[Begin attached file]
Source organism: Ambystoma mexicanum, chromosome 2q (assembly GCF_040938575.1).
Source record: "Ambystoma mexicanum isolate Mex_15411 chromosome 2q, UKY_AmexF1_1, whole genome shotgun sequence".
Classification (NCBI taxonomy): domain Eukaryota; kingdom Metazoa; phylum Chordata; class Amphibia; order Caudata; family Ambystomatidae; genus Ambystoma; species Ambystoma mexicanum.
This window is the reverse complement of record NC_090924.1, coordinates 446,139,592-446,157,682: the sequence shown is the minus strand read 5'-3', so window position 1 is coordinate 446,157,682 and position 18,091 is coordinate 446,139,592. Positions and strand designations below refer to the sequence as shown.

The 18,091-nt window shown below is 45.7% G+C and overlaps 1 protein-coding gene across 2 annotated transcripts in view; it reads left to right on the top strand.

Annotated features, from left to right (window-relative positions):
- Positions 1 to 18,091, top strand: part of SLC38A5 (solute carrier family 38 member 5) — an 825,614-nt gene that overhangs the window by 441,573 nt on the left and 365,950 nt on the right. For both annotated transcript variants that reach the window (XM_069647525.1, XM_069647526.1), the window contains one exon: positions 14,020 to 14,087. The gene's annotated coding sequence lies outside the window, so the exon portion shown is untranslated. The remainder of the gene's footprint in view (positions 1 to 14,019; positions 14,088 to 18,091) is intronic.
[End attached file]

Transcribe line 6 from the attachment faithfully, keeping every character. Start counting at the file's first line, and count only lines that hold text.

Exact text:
Annotated features, from left to right (window-relative positions):